Following on from last week’s post about council accountability and transparency, let’s take a look at the draft Local Government Bill which is current at the committee stage in the NI Assembly.
(I’ll also reference NILGA’s response to the draft bill, though it should be noted that the membership of the NI Local Government Association will skew the organisation’s reaction to the draft legislation through the lens of councillors and council executives rather than the public.)
As well as covering the permitted form of governance, conduct of councillors, powers of councils and community planning, the legislation also covers access to meetings and documents as well as performance improvement processes.
Clause 46 makes council meetings to be open to the public (except for business items where it is likely confidential information would be disclosed. Public notice of the time and location of meetings must be posted in council offices five days before the meeting (unless it’s convened at shorter notice). Councils don’t have the power to exclude members of the public from meetings that are open to the public.
Clause 46 also allows “duly accredited representatives of newspapers” (which includes a agencies which supply information/reports to newspapers (eg, Press Association), organisations which are “systematically engaged in collecting news” for radio or TV or anything else within the terms of the Broadcasting Act 1990. These “duly accredited representatives” must be afforded reasonable facilities to take their report and phone it (at their own expense) back in to work.
Clause 46 also notes that councils are not required to permit the taking of photographs, not required to permit the broadcasting or recording to allow people not present to see or hear any proceedings live or later, and not required to permit making any oral report on proceedings as they take place (ie, live commentary).
- The current wording falls far short of parity with English councils which since 2012 open up proceedings to be recorded and filmed by the public, never mind the mainsteam media. The English legislation states that if a “meeting is open to the public, any person attending the meeting for the purpose of reporting the proceedings is, so far as practicable, to be afforded reasonable facilities for taking their report”. Not confined to the media, but opened up to the public.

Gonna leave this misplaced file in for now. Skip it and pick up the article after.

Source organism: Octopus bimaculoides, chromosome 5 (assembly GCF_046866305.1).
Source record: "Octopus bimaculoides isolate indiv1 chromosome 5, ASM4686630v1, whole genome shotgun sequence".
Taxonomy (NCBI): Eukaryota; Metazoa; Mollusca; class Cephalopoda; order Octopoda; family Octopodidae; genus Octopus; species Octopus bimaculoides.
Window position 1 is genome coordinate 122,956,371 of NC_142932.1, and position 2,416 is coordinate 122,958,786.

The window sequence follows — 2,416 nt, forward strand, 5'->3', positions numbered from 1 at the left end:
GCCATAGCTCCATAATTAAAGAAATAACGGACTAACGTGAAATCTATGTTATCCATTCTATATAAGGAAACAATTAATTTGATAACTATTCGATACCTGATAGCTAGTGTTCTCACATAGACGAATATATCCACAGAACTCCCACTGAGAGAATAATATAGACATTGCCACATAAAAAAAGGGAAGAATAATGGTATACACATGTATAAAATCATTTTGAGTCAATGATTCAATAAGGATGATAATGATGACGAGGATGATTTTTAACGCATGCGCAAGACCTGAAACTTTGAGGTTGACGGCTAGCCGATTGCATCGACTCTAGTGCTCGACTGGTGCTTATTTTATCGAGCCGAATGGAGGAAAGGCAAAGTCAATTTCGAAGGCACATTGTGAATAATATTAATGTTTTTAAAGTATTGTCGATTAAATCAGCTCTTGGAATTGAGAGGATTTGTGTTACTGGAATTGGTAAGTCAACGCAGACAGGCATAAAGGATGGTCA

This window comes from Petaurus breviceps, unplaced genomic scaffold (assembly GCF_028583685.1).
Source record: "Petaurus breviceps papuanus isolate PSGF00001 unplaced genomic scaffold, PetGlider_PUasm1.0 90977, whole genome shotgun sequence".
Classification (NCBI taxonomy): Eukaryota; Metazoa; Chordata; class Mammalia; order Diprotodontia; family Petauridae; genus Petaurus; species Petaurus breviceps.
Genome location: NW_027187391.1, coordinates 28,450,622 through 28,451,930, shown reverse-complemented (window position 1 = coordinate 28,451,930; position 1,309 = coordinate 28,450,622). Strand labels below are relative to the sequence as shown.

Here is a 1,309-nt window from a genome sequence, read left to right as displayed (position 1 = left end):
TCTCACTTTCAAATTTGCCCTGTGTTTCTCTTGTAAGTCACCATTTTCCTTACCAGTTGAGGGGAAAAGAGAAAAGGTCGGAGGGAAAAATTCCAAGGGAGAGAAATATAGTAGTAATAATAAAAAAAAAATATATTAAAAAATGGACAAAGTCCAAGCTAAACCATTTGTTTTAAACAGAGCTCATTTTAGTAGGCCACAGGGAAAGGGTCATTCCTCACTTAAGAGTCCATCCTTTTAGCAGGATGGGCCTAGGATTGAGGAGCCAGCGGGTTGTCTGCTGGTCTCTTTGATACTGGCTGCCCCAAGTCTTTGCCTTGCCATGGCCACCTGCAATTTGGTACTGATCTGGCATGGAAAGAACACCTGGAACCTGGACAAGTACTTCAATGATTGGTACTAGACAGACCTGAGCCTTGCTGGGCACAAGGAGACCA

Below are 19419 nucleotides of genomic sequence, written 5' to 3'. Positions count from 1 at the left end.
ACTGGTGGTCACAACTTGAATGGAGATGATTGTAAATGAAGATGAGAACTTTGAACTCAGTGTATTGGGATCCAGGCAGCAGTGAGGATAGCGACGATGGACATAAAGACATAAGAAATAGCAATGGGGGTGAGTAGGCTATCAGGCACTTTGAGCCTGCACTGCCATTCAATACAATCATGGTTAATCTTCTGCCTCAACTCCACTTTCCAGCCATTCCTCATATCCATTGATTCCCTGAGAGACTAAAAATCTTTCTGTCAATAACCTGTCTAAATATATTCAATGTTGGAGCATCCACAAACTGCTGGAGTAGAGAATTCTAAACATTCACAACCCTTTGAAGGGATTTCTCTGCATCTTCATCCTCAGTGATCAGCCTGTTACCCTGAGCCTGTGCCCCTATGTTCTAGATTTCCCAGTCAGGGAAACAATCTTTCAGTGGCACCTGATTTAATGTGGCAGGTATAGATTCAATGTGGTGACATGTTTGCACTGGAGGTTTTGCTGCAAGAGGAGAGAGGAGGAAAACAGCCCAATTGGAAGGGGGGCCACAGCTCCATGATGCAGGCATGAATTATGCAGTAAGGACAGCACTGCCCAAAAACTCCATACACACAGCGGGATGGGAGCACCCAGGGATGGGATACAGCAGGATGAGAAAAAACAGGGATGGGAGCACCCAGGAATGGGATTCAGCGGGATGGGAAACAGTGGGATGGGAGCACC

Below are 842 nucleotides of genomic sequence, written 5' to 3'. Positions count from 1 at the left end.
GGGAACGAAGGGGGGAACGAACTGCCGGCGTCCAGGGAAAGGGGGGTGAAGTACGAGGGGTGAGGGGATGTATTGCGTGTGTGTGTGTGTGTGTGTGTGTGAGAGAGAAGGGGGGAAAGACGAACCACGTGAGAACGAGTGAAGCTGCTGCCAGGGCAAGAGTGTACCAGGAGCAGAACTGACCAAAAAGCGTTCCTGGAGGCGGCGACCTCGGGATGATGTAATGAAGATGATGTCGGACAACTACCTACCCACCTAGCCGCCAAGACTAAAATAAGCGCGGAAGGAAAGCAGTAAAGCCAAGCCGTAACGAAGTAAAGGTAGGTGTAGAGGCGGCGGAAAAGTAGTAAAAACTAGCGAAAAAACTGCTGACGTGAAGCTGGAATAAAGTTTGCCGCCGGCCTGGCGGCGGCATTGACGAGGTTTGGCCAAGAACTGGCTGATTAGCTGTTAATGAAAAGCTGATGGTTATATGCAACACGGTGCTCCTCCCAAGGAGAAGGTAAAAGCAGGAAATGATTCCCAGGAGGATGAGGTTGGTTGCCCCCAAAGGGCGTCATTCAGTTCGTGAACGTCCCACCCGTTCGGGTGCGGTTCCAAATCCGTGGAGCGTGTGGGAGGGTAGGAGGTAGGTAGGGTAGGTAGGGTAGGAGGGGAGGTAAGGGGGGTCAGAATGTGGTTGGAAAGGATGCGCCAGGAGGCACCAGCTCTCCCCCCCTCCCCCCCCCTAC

- So in England there would be no need for journalists to be made to sign pieces of paper – like this example from Castlereagh Council – before entering the council chamber.
- The English legislation also adds a subclause to the definition of “newspaper” which includes “any organisation which is systematically engaged in collecting news … for use in electronic or any other format to provide news to the public by means of the internet” which would include journalists from online news organisations like The Detail (which are potentially excluded from the draft NI legislation) and bloggers (which are definitely excluded from the NI legislation).
- In England, councils are required “to provide reasonable facilities for any member of the public to report on meetings” and this is interpreted as allowing the filming and audio recording of councillors and officers at meetings, as well as “social media reporting of meetings … bloggers, tweeters, facebook and YouTube users, and individuals with their own website, should be able to report meetings”. The public guide even suggests “you should ask your council for details of the facilities they are providing for citizen journalists”! Some English councils still require those attending to ask before recording, but permission should normally be granted.
- While NILGA’s response to the draft legislation notes that there is no reference to online media in the draft NI legislation, it does not reference the different level of openness already in place in England.
- The draft Northern Ireland legislation fails to support the live reporting of council business, not even by accredited journalists. There’s nothing to lift existing prohibitions on using any device more sophisticated than a pen and paper to note down what’s happening at a council meeting. While possible for individual councils to permit live reporting and/or electronic note-taking, surely the opportunity should be taken with new legislation to uniformly open up councils to scrutiny?
Clause 47 ensures that copies of the agenda and associated reports for a meeting are made available at council offices to members of the public at least five days in advance (unless convened at shorter notice) and unless related to an item of business deemed unlikely to be open to the public. The public shouldn’t see documents before they’re available for councillors.
Clause 47 says that an item of business may not be considered at a meeting of a council unless it’s been made available in advance to the public or “by reasons of special circumstances … specified in the minutes” the chair of the meeting thinks the item is urgent.